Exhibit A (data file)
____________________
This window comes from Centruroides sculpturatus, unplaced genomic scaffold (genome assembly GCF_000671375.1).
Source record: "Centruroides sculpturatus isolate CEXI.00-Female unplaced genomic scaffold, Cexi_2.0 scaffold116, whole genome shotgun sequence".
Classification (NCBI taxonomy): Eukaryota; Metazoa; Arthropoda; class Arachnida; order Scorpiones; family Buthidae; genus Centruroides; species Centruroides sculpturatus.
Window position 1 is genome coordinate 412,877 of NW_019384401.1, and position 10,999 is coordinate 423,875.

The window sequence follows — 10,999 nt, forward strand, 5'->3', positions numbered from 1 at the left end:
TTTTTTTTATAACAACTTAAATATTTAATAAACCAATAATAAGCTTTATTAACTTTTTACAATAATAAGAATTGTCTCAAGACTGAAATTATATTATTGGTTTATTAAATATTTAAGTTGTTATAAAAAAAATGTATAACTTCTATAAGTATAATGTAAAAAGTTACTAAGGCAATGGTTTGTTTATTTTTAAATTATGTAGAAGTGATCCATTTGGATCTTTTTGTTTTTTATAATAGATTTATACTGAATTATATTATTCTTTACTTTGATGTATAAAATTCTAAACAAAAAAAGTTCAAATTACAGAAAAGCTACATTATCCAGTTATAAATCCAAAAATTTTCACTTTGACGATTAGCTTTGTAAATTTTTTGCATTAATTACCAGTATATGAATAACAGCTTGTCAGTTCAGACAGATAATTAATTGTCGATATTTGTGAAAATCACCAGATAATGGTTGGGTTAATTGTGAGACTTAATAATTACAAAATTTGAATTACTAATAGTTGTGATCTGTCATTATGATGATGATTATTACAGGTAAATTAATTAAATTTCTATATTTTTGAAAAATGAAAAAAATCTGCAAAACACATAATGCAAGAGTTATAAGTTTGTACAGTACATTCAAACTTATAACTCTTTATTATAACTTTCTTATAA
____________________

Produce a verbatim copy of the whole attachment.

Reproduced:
This window comes from Centruroides sculpturatus, unplaced genomic scaffold (genome assembly GCF_000671375.1).
Source record: "Centruroides sculpturatus isolate CEXI.00-Female unplaced genomic scaffold, Cexi_2.0 scaffold116, whole genome shotgun sequence".
Classification (NCBI taxonomy): Eukaryota; Metazoa; Arthropoda; class Arachnida; order Scorpiones; family Buthidae; genus Centruroides; species Centruroides sculpturatus.
Window position 1 is genome coordinate 412,877 of NW_019384401.1, and position 10,999 is coordinate 423,875.

The window sequence follows — 10,999 nt, forward strand, 5'->3', positions numbered from 1 at the left end:
TTTTTTTTATAACAACTTAAATATTTAATAAACCAATAATAAGCTTTATTAACTTTTTACAATAATAAGAATTGTCTCAAGACTGAAATTATATTATTGGTTTATTAAATATTTAAGTTGTTATAAAAAAAATGTATAACTTCTATAAGTATAATGTAAAAAGTTACTAAGGCAATGGTTTGTTTATTTTTAAATTATGTAGAAGTGATCCATTTGGATCTTTTTGTTTTTTATAATAGATTTATACTGAATTATATTATTCTTTACTTTGATGTATAAAATTCTAAACAAAAAAAGTTCAAATTACAGAAAAGCTACATTATCCAGTTATAAATCCAAAAATTTTCACTTTGACGATTAGCTTTGTAAATTTTTTGCATTAATTACCAGTATATGAATAACAGCTTGTCAGTTCAGACAGATAATTAATTGTCGATATTTGTGAAAATCACCAGATAATGGTTGGGTTAATTGTGAGACTTAATAATTACAAAATTTGAATTACTAATAGTTGTGATCTGTCATTATGATGATGATTATTACAGGTAAATTAATTAAATTTCTATATTTTTGAAAAATGAAAAAAATCTGCAAAACACATAATGCAAGAGTTATAAGTTTGTACAGTACATTCAAACTTATAACTCTTTATTATAACTTTCTTATAA